Clark gets $1.2 million for providing access
Title: Wes Clark Wins! (On Wall Street)
Date January 26, 2004
From the article:
- On Jan. 20, just a day after the caucuses, bankers tell FORTUNE, Clark made about $1.2 million in paper profit on his investment in Messer Griesheim, when the private German maker of industrial gases agreed to sell most of its assets to rival Air Liquide. While the $3.3 billion deal went largely unnoticed in the U.S., it was the best investment Clark ever made. And it barely cost him a dime—thanks to a low-interest, "non-recourse" loan from Goldman Sachs, which insulated Clark (a Messer director since August 2001) from any personal exposure. "Was he smiling yesterday?" wondered a Goldman executive, just hours after the Euro-deal was announced. "General Clark's probably got more money than he's ever had in his life."
Clark resigned nearly all his directorships last fall after he announced his candidacy. But he stayed on Messer's board until early January. Goldman co-owns 67% of the firm, and "Clark was our guy on the board," says a Goldman insider, who adds that the company wanted to find a way to give Clark a stake. But Goldman's stock was held by a fund whose bylaws didn't permit loans. So, in a complex swap, Messer loaned Clark 500,000 euros for his 6,734-share purchase in mid-2002, and then Goldman bought the note from Messer. The non-recourse terms mean that if the deal had gone south and Clark defaulted, Goldman would be stuck. In other words, pure upside for Clark, who repaid the note—but kept stock when he left the board.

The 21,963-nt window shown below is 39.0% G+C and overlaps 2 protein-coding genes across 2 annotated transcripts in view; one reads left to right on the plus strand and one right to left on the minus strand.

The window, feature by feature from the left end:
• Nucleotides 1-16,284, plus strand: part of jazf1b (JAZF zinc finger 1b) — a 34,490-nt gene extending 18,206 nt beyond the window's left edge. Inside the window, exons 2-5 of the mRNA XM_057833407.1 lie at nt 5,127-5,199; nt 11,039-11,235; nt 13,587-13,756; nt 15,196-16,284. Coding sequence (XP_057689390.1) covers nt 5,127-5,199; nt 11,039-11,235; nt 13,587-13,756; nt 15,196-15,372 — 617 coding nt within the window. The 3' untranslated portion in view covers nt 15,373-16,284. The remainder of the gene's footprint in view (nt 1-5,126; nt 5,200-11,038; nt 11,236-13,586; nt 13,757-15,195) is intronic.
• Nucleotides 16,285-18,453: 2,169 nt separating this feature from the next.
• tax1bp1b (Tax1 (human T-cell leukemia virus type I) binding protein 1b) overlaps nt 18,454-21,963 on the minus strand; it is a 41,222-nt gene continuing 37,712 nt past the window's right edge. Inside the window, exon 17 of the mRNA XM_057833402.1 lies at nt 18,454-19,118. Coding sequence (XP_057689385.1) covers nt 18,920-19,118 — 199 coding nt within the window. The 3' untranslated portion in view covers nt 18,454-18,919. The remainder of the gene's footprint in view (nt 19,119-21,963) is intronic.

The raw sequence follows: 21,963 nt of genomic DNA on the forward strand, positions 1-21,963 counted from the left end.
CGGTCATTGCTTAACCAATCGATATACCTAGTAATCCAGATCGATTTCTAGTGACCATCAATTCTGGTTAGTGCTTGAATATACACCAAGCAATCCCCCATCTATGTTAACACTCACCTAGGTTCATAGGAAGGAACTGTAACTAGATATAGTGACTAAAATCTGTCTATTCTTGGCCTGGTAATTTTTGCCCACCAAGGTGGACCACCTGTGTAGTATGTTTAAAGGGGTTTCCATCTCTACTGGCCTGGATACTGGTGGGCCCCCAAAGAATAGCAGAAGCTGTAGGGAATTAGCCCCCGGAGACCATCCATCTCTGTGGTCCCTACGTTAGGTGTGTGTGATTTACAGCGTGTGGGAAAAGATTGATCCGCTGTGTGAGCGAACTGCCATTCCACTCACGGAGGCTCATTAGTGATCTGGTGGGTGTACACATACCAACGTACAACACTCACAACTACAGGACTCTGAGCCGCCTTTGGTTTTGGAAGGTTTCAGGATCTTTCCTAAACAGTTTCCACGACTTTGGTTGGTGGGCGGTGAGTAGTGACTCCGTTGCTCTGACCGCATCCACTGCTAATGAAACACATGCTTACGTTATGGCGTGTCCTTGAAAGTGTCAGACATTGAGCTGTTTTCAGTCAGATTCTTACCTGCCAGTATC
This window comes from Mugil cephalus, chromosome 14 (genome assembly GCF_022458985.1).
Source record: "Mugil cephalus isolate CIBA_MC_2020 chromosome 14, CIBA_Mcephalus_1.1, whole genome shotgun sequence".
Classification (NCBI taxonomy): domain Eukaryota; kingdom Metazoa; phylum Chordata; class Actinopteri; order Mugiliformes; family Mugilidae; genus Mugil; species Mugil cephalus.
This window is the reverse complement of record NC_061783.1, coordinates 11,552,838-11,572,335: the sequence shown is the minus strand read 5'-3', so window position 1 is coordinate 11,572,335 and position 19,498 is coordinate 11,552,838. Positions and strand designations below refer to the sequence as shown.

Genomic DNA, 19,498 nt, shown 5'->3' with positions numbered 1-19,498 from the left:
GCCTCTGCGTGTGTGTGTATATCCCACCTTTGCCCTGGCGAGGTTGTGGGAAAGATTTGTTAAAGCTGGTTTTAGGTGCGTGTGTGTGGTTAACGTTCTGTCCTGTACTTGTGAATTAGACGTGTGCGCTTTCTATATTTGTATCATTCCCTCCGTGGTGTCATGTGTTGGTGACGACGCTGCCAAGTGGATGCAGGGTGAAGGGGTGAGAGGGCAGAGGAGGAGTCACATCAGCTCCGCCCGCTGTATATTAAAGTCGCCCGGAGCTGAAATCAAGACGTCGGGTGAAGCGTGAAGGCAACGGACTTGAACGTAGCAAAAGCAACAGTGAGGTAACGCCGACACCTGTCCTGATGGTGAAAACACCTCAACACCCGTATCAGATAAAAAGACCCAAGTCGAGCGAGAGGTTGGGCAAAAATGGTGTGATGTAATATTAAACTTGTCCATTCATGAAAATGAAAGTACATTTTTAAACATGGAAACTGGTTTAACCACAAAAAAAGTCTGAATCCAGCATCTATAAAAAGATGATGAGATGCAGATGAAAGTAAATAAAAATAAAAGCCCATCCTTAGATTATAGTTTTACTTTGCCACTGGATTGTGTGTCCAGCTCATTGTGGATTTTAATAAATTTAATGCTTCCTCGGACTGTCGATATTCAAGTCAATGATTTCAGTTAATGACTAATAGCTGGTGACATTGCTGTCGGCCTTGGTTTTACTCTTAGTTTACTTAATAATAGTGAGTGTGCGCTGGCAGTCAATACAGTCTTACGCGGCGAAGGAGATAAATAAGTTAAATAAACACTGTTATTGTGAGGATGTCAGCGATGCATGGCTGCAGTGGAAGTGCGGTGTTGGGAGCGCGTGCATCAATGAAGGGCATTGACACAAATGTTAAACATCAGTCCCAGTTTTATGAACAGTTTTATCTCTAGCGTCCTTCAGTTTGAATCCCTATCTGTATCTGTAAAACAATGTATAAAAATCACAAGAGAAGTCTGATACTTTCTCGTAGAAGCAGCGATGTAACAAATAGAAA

- Clark's primary role was to help the firm expand into defense and IT sectors. He used his impeccable contacts to gain not one but two audiences with Defense Secretary Donald Rumsfeld, giving Stephens an inside track on the government's Iraq thinking. And he was likable, often speaking to packed rooms during client forums. "He's smart, he knows the technology, and has the contacts," says Warren Stephens, the firm's CEO.